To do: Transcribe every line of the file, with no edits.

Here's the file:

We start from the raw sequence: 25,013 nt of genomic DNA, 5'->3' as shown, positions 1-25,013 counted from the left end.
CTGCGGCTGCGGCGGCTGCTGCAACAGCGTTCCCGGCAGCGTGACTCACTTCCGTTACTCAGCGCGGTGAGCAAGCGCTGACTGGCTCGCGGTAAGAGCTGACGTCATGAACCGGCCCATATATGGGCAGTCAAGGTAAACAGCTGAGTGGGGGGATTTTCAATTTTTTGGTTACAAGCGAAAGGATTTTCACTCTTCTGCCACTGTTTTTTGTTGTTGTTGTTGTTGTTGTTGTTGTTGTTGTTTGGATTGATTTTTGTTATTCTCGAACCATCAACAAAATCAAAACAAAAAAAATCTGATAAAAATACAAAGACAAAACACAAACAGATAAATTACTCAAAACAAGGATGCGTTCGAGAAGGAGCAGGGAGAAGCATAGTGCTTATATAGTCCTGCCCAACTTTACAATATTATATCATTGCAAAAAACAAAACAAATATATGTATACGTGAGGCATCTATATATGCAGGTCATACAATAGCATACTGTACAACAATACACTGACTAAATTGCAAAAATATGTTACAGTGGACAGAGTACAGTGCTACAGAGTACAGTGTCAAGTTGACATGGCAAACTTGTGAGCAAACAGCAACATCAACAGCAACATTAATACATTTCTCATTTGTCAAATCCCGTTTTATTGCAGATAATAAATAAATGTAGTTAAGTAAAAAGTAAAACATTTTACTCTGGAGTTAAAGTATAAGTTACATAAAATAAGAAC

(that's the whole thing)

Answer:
We start from the raw sequence: 25,013 nt of genomic DNA, 5'->3' as shown, positions 1-25,013 counted from the left end.
CTGCGGCTGCGGCGGCTGCTGCAACAGCGTTCCCGGCAGCGTGACTCACTTCCGTTACTCAGCGCGGTGAGCAAGCGCTGACTGGCTCGCGGTAAGAGCTGACGTCATGAACCGGCCCATATATGGGCAGTCAAGGTAAACAGCTGAGTGGGGGGATTTTCAATTTTTTGGTTACAAGCGAAAGGATTTTCACTCTTCTGCCACTGTTTTTTGTTGTTGTTGTTGTTGTTGTTGTTGTTGTTGTTTGGATTGATTTTTGTTATTCTCGAACCATCAACAAAATCAAAACAAAAAAAATCTGATAAAAATACAAAGACAAAACACAAACAGATAAATTACTCAAAACAAGGATGCGTTCGAGAAGGAGCAGGGAGAAGCATAGTGCTTATATAGTCCTGCCCAACTTTACAATATTATATCATTGCAAAAAACAAAACAAATATATGTATACGTGAGGCATCTATATATGCAGGTCATACAATAGCATACTGTACAACAATACACTGACTAAATTGCAAAAATATGTTACAGTGGACAGAGTACAGTGCTACAGAGTACAGTGTCAAGTTGACATGGCAAACTTGTGAGCAAACAGCAACATCAACAGCAACATTAATACATTTCTCATTTGTCAAATCCCGTTTTATTGCAGATAATAAATAAATGTAGTTAAGTAAAAAGTAAAACATTTTACTCTGGAGTTAAAGTATAAGTTACATAAAATAAGAAC